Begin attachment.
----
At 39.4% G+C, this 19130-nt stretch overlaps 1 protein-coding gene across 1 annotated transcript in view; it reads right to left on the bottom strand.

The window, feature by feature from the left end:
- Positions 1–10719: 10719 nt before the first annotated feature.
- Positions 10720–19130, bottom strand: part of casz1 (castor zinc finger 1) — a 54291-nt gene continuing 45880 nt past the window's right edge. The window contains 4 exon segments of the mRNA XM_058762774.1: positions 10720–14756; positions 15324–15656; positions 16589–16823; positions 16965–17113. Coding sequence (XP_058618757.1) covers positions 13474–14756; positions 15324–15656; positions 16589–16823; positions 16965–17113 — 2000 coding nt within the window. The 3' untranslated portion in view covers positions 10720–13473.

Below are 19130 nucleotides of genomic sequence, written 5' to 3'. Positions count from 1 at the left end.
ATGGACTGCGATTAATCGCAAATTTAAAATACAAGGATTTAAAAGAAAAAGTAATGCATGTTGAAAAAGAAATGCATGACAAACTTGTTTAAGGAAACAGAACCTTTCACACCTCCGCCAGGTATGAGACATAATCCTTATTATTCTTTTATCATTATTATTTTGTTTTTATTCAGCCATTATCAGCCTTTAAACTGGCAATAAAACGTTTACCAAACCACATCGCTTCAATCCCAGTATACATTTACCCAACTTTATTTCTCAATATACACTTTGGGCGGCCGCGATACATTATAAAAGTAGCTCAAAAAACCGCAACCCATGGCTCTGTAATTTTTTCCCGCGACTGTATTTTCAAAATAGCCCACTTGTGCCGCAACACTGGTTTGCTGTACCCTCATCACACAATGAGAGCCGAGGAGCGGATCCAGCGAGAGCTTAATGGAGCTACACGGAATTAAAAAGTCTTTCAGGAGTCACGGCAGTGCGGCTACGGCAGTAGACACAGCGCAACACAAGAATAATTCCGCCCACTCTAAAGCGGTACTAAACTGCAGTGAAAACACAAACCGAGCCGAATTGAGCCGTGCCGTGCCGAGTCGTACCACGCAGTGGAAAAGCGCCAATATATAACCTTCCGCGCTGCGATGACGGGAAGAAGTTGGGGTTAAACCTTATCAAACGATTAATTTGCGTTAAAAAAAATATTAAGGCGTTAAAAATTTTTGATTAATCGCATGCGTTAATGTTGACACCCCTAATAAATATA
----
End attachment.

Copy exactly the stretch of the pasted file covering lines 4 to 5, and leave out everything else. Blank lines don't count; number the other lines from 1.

- Positions 10720–19130, bottom strand: part of casz1 (castor zinc finger 1) — a 54291-nt gene continuing 45880 nt past the window's right edge. The window contains 4 exon segments of the mRNA XM_058762774.1: positions 10720–14756; positions 15324–15656; positions 16589–16823; positions 16965–17113. Coding sequence (XP_058618757.1) covers positions 13474–14756; positions 15324–15656; positions 16589–16823; positions 16965–17113 — 2000 coding nt within the window. The 3' untranslated portion in view covers positions 10720–13473.

Below are 19130 nucleotides of genomic sequence, written 5' to 3'. Positions count from 1 at the left end.